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Review: The Least of My Scars by Stephen Graham Jones

By Gabino Iglesias

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Open your mouth just a tad. Now suck your cheeks in and hold them between your teeth. Got them? Okay, now use your hand to hit your own chin as hard as possible.

If you were dumb enough to do that, please go take care of your injuries now. If you didn't follow those crazy instructions, know this: I borrowed them from Stephen Graham Jones' The Least of My Scars, a novel that can be called many things, and the literary equivalent of that bit of self-inflicted punishment is one of them.

The Least of My Scars follows William Colton Hughes, a professional killer who's as unhinged as they come. Billy works for a man named Singer who provides him with everything he needs to get the job done. The gig is easy: victims are delivered to his door and all Billy has to do is end their lives and dispose of them, and he has a sweet setup that allows him to do that quickly and efficiently. Unfortunately, his reclusive lifestyle start affecting Billy. With no one to talk to and the apartments that surround him being empty on purpose, the silence is filled by Billy's growing paranoia. To make things worse, there's a woman out there who's hell-bent on revenge and Singer seems to be angry about something. When people come to knock on his door, Billy knows they should be afraid, but now he's the one who hesitates before opening the door.

Jones is a master storyteller regardless of genre, and his skills are in full display here. The prose is feverish and seems to push the narrative forward at 100 miles per hour. Billy, whose voice makes him a likeable character despite being a psychotic murderer with a taste for torture, appears to be a somewhat reliable narrator, but his mental state clouds everything in mystery and the few surreal touches Jones adds sporadically keep the reader guessing until the end. Also, the narrative walks a fine line between a superb horror story and one of the darkest noirs published in 2013.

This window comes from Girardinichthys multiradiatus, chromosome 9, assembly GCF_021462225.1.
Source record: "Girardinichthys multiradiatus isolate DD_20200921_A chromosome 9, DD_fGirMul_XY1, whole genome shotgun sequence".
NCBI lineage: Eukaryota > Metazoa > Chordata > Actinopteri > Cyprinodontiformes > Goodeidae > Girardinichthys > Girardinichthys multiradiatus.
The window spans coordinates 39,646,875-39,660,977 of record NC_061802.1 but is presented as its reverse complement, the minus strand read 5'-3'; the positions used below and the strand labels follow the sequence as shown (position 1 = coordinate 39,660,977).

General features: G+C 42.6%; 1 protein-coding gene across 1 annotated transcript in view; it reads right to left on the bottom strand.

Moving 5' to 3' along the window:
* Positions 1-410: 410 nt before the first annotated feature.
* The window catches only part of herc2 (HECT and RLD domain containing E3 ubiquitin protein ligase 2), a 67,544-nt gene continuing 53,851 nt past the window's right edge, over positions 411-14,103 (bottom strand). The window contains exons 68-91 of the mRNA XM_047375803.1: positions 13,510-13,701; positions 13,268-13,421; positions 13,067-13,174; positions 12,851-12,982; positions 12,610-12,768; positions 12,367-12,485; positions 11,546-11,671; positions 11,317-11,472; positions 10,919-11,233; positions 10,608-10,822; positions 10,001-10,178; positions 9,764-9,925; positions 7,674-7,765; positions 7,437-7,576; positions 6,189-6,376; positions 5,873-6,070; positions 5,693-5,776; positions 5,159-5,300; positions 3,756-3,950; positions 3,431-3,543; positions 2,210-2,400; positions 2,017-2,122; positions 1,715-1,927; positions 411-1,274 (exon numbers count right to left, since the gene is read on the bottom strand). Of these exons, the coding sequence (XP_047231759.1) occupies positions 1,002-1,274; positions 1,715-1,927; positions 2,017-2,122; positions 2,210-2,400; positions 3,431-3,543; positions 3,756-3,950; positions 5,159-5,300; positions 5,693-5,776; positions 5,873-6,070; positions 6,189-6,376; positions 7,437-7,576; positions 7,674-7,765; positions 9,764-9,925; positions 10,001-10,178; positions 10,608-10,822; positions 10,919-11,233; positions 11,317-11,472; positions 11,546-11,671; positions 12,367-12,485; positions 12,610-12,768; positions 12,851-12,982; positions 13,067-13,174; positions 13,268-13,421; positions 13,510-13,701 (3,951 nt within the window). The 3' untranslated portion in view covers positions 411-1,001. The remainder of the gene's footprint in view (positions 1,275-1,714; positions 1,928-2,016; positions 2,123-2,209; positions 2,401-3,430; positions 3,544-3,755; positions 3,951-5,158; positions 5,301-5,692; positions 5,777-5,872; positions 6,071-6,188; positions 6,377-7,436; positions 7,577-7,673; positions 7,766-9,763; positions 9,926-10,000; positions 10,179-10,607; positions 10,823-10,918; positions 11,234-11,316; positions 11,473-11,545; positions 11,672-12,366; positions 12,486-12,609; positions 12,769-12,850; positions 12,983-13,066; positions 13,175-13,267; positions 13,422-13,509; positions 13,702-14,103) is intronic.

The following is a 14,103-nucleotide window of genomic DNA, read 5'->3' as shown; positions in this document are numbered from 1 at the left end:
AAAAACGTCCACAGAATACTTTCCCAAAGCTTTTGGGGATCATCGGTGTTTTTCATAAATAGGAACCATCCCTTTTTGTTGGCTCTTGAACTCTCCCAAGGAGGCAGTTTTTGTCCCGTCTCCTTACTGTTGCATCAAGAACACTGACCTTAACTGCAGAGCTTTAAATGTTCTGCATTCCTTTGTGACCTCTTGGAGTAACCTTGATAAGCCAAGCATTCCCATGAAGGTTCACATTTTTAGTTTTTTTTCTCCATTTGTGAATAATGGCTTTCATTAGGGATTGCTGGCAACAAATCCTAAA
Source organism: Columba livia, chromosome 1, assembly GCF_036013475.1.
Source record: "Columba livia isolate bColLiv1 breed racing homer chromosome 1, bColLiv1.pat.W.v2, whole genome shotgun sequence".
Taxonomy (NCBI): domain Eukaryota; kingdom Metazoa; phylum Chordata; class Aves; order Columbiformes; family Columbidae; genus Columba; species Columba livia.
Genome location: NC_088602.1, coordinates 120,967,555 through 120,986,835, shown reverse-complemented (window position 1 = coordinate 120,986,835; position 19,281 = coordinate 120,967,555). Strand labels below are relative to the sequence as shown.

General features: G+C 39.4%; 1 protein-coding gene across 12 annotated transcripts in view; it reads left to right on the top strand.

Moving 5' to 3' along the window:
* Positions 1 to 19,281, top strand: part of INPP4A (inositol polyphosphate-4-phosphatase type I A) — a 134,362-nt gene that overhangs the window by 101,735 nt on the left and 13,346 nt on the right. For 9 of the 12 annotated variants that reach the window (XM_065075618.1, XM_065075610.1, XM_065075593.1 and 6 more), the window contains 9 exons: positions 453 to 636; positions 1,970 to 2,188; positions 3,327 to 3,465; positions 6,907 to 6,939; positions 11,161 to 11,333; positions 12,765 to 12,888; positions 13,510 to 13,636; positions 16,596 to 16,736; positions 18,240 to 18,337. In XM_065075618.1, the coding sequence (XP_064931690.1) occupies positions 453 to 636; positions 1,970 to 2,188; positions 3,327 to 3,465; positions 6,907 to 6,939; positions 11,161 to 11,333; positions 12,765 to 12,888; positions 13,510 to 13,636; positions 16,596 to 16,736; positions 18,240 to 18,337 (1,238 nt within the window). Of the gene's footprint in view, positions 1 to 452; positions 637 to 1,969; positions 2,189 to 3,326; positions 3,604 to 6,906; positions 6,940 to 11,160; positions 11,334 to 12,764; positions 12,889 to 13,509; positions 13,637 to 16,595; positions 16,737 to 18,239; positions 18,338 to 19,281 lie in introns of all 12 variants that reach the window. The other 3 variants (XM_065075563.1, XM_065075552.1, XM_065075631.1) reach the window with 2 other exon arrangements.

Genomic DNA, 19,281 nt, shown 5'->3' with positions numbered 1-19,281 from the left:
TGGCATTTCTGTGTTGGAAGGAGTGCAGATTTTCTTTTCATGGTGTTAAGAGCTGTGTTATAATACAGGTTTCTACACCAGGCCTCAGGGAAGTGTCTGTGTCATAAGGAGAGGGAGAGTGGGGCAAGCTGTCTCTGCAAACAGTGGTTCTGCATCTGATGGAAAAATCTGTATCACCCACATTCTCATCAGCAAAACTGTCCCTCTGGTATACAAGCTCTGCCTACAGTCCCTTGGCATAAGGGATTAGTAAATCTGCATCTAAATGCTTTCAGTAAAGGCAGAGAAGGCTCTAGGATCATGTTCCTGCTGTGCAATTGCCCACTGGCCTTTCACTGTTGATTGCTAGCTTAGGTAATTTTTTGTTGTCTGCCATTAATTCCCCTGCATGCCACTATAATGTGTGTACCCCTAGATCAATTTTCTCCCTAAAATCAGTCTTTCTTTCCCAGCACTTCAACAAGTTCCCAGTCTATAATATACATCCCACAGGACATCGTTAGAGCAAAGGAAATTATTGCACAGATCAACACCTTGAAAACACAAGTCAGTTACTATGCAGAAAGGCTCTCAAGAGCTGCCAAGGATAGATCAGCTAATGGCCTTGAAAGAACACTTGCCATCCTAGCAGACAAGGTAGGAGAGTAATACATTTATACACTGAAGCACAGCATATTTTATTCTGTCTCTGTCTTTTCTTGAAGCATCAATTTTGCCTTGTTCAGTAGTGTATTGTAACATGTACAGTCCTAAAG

One of the best things a novel can do is stick to your ribs and come back to you whenever a thing or a word triggers a powerful memory. The Least of My Scars does that with a few things. That I'll never look at garbage disposal units the same way again is almost understandable, but that thin mints now make me think of death and torture is a testament to Jones' creative chops.

Last but not least, one of the reasons everyone should read this book is the fact that it accomplishes a lot within a very limited microcosm. Billy never leaves the apartment/hive he has created, but his mind is all over the place, and the reader goes with him.

The Least of My Scars is dark and cerebral. Jones is one of the top voices in literature and he keeps inventing entertaining delivery systems for his narratives. This book, the first I've read from the first batch of Broken River Books' inaugural batch, is one that fans of crime fiction will compare to most classic serial killer narratives like Bret Easton Ellis' American Psycho, Jim Thompson's The Killer Inside Me, and Thomas Harris' The Silence of the Lambs. However, this is a different, much more brutal animal. You'll have to read it to understand why.